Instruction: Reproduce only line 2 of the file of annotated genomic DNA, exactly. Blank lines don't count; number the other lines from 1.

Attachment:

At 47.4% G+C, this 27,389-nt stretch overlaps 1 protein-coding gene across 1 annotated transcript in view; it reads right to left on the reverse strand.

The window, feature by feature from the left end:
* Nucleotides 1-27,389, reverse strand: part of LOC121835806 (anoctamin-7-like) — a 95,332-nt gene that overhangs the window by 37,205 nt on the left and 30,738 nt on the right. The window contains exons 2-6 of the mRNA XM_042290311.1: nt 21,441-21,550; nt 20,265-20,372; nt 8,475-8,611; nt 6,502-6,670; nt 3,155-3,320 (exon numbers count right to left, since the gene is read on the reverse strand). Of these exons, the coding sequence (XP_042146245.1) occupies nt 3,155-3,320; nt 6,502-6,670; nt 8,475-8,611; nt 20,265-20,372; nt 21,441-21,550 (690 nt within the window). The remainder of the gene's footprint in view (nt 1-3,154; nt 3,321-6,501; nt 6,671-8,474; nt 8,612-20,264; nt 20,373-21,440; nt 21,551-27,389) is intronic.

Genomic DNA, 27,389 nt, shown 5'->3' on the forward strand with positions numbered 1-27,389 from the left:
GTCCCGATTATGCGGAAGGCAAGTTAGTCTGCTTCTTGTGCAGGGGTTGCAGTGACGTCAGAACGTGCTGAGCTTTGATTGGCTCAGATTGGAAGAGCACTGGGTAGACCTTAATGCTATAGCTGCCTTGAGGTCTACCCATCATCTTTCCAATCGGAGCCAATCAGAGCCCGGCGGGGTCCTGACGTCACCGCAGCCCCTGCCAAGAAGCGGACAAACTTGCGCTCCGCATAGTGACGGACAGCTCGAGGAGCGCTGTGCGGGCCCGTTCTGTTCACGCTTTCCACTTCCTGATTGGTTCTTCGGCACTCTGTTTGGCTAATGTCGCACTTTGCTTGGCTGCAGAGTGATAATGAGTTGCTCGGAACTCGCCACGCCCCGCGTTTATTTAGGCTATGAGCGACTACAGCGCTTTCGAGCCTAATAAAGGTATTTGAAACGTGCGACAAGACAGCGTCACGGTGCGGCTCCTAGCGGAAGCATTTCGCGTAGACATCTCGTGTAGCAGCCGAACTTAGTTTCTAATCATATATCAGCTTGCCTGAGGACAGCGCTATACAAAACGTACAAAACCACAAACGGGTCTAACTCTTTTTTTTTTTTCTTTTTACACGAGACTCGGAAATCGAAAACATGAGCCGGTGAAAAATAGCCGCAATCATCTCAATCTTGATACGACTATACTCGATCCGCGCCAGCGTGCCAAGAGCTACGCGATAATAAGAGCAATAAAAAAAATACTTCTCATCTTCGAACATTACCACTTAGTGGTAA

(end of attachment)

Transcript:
The window, feature by feature from the left end: